With Russia and China as permanent members of the Security Council, Letta knew full well that by making its approval a deal-breaker, he was effectively saying no to the use of force.
Later, Carr recounts Putin’s remarks to the other heads of state. As he tells it, Putin ended by saying “we might listen to the pope,” and then quoted from Francis’ letter about the need to avoid force.
“Bang!” Carr writes. “Cop that!”
Granted, had Francis’ position not aligned with Russia’s, Putin might not have been so eager to cite him. Granted, too, Letta’s government in Italy was in dire straits and, even without the pope, he might have shrunk from a conflict he knew would be controversial.
Still, what Carr’s memoirs illustrate is that without being physically present, Francis was nevertheless a force in that G20 meeting. It’s an object lesson in why popes matter, regardless of what one makes of their spiritual claims.
Anxiety over anti-abuse commission
Speaking of Australian VIPs, Cardinal George Pell this week testified before the country’s Royal Commission looking into sexual abuse cases in the Catholic Church via a video link from Rome. He was being asked about a response plan he put into place while serving as Archbishop of Melbourne in 1996.
Pell is today Francis’ finance czar, by consensus a powerful figure in his papacy.
The most common term used in Australian media accounts to characterize Pell’s testimony on Thursday has been “defiant.” While stating that his priority always was helping victims heal, Pell refused to give ground on three key fronts.
• He defended a compensation scheme in Melbourne that capped payouts to victims at $50,000, saying some might have received nothing if they went to court.
• He insisted that culpability for abuse should not be “foisted” on Church leaders if clergy acted without the knowledge of their superiors. He compared the Church to a trucking company, arguing that if a driver molests a woman in violation of company policy then the company isn’t at fault.
• He defended a Vatican decision not to turn over all documents in its possession regarding accused Australian clerics, arguing that it’s “neither possible nor appropriate” to expect a sovereign state to disclose internal working papers. Pell added that the Vatican would provide documents on an as-needed basis, and claimed that virtually everything the commission wants is already available in Australia.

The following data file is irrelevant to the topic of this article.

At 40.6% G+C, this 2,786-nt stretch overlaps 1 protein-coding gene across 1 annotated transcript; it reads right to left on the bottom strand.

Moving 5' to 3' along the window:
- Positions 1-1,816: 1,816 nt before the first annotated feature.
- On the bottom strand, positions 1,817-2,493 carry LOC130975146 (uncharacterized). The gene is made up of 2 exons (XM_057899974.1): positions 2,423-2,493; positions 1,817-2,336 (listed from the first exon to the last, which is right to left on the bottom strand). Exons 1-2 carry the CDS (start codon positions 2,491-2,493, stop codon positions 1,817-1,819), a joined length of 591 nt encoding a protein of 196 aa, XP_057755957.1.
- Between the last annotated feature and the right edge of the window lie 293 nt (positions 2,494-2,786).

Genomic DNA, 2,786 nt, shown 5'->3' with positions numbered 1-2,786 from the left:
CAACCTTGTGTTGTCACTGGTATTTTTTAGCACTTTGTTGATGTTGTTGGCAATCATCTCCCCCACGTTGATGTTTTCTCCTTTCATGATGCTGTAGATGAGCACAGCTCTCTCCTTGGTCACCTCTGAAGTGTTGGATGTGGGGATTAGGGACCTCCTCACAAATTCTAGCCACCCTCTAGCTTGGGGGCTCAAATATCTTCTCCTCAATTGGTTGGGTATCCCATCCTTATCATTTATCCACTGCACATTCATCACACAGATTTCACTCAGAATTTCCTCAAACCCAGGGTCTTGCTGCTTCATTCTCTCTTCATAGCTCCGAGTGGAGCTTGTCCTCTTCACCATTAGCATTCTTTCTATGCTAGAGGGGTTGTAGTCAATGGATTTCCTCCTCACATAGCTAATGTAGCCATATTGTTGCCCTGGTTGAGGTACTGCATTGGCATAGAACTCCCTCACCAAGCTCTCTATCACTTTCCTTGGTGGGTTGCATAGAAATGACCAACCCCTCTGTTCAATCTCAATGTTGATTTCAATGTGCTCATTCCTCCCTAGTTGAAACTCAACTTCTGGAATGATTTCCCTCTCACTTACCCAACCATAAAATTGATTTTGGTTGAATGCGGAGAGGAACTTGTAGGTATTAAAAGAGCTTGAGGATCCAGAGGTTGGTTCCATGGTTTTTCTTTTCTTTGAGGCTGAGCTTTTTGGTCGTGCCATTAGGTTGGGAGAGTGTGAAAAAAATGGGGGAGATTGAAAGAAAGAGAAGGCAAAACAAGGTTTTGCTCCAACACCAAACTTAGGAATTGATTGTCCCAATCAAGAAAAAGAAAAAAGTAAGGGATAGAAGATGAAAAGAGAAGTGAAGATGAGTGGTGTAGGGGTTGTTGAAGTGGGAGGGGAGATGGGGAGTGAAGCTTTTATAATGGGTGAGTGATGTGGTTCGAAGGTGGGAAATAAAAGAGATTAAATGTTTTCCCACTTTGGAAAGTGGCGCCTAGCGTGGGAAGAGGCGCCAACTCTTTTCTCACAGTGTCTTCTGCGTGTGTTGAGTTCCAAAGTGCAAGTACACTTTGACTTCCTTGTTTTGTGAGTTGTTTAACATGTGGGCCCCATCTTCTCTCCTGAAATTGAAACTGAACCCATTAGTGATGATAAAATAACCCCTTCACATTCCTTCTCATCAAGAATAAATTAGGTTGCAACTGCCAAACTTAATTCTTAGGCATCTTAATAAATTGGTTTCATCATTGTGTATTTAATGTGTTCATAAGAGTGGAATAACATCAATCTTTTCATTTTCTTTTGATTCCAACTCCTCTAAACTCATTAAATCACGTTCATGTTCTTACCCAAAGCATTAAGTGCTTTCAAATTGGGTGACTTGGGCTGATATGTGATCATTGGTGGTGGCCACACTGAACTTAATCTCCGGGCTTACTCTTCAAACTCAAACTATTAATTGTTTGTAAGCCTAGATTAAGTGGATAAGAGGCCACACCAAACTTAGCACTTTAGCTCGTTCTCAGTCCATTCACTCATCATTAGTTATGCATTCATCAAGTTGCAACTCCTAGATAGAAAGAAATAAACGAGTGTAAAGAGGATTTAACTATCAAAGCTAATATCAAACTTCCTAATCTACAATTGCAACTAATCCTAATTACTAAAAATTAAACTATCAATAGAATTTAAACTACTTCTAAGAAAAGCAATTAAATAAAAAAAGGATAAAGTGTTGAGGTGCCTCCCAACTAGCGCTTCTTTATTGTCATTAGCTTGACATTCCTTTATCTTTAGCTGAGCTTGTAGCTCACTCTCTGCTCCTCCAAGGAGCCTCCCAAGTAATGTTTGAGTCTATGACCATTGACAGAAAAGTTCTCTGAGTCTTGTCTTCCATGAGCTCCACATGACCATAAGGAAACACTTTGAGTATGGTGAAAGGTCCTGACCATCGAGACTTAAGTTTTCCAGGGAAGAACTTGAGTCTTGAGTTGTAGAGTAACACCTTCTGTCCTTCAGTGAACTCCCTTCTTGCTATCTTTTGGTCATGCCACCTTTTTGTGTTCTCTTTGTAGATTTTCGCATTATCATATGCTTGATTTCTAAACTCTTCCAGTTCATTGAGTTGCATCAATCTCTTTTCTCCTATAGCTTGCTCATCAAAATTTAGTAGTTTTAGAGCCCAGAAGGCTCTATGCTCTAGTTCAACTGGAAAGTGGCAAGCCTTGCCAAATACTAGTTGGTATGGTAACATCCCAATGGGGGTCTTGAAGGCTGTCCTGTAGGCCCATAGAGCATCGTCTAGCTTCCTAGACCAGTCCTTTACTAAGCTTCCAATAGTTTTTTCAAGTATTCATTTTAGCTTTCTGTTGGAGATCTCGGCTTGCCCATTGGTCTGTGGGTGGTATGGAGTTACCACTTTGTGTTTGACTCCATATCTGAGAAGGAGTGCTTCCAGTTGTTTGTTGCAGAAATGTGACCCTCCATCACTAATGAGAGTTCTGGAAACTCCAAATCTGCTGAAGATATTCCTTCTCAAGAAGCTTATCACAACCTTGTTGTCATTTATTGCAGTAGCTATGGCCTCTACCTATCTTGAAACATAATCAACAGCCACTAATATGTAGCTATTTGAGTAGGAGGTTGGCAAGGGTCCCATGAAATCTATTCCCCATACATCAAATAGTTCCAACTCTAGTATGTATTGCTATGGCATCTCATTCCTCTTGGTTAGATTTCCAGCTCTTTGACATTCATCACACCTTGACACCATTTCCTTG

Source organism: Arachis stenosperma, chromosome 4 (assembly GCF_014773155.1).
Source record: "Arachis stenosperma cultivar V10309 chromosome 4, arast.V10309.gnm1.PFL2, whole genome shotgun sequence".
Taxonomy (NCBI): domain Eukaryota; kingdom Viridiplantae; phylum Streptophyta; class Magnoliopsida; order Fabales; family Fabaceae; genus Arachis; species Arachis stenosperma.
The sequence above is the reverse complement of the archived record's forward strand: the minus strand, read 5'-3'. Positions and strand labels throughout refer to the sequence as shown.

Reaction will likely reflect one’s broader assessment of the Church’s response to the abuse scandals. For those inclined to believe the Church has bent over backwards to accommodate critics, and that it’s being held to an unfair standard, Pell’s willingness to draw lines in the sand probably will come off as reasonable and long overdue. For those who regard the response as woefully incomplete, Pell’s testimony will loom as the latest chapter in a pattern of stonewalling.
In any event, the appearance is a reminder that debates over the abuse scandals are far from resolved. While Pope Francis’ general popularity provides the Church some insulation from blowback, there’s no guarantee that will last forever.
This insight helps explain why in the Church’s reform wing vis-à-vis the abuse scandals, there’s growing concern about a perceived stall at the new Pontifical Commission for the Protection of Minors, launched in December 2013 to be the cutting edge of the clean-up operation. The commission, which includes Cardinal Sean P. O’Malley of Boston, was instrumental in engineering Francis’ first meeting with abuse victims on July 7.
While there’s been plenty of work behind the scenes, statutes for the commission have not been officially approved, new members representing other parts of the world have not been appointed, and decisions about where the commission will be located and what its leadership will be have not been announced. Aside from the victims’ meeting, the commission has not launched any public initiative that would provide some indication of its priorities and direction.
All this stands in contrast to the rapid pace at which the financial reform launched by Francis and spearheaded by Pell is moving.
What reformers in the Church are saying, for now just on background, is that the commission needs to do something soon to create the impression of momentum. What they don’t want is for people to draw the conclusion that while managing money matters under this pope, protecting children is a comparative afterthought.